Virgin Care is a major player in the market for NHS services and over the past seven years the company has been awarded contracts worth well over £2 billion, with several large contracts in community health. Virgin Care has probably been the most active private company in the area of NHS contracts for community health and in 2016 the company made the move into adult social care.
Notable contracts include in community services in Bath & North East Somerset and in Essex, urgent and community care in West Lancashire, an integrated community musculoskeletal (MSK) Service in Luton, North Kent adult community services and children's community services in Wiltshire. A more detailed overview of the company can be found here.
Locala Community Partnerships is an independent Community Interest Company providing NHS community services to over 400,000 people in Kirklees and surrounds. Services are provided at home and in clinics, schools and health centres by health visitors, district nurses, therapists and other health care professionals.
City Healthcare Partnership
City Healthcare Partnership is a CIC that provides a wide range of health and care services across Hull, East Riding, Knowsley, Wigan and St Helens. The company provides over 80 services in community settings, including end of life care, district nursing, TB clinics, community paediatric nursing, health visitors, school nurses, sexual health, dentistry, public health, prison health, GP practices, minor injury units, eating disorders and psychological wellbeing. It employs around 1900 people.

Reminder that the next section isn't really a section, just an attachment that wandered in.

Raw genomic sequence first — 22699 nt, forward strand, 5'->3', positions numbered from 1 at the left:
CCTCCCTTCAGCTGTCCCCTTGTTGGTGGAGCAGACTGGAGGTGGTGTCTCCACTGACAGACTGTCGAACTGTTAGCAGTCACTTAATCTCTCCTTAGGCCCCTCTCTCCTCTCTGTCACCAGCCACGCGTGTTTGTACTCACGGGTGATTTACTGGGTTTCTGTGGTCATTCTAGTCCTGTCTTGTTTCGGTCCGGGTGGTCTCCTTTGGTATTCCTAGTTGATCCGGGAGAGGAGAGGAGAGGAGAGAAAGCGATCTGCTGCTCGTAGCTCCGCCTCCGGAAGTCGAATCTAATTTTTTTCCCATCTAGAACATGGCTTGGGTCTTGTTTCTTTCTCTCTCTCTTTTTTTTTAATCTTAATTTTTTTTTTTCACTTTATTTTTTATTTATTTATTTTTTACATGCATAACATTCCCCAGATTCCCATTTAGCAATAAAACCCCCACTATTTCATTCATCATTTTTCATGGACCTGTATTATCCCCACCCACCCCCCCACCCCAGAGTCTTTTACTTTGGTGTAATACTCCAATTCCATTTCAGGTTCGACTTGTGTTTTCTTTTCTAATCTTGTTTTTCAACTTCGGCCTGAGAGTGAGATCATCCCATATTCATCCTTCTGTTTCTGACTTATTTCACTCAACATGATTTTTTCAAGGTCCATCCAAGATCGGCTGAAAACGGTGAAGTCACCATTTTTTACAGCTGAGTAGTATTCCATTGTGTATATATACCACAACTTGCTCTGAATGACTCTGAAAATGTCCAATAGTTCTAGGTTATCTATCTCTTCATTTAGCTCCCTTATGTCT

Bristol Community Health
This is a CIC providing community healthcare services to Bristol and surrounds. The organisation employs over 1,600 staff and provides over 40 services, including community nursing teams, end of life care, prison healthcare, school nursing, health visiting, diabetes support and physiotherapy.
Other organisations include Provide CIC and Anglian Community Enterprise.
What services come under community healthcare?
Community services are numerous and varied, but for ease of discussion we deal in more detail with community mental health services in a separate section.
Community healthcare takes place in people’s homes or clinics. It includes services provided by a diverse range of staff, including community nurses and district nurses, health visitors, school nurses, physiotherapists, occupational therapists, podiatrists and language therapists. Community healthcare works with people with long-term conditions, such as diabetes or COPD, to enable them to manage their condition and prevent exacerbations that lead to hospital admissions. It also works with the elderly and frail to reduce hospital admissions. Community healthcare teams work closely with social services.
Community healthcare includes public health, which covers immunisations, school nurses, health visitors, sexual health services, smoking cessation, services to tackle obesity, and the treatment of substance abuse, plus a wide number of campaigns to improve population health. Public health includes the 0-19 Healthy Child Programme which covers school nursing and health visiting.
Who commissions community healthcare?
Community healthcare, excluding public health, is commissioned by individual CCGs or groups of CCGs.
NHS England is responsible for commissioning some public health services but since 1 April 2013, most public health services have been commissioned by local councils.
Who provides community healthcare to the NHS?
Community healthcare services are provided by acute NHS trusts and stand-alone community NHS trusts, community interest companies (CICs), charities and private-for-profit companies.
There is no overall figure for the number of non-NHS organisations that provide community healthcare services, including public health.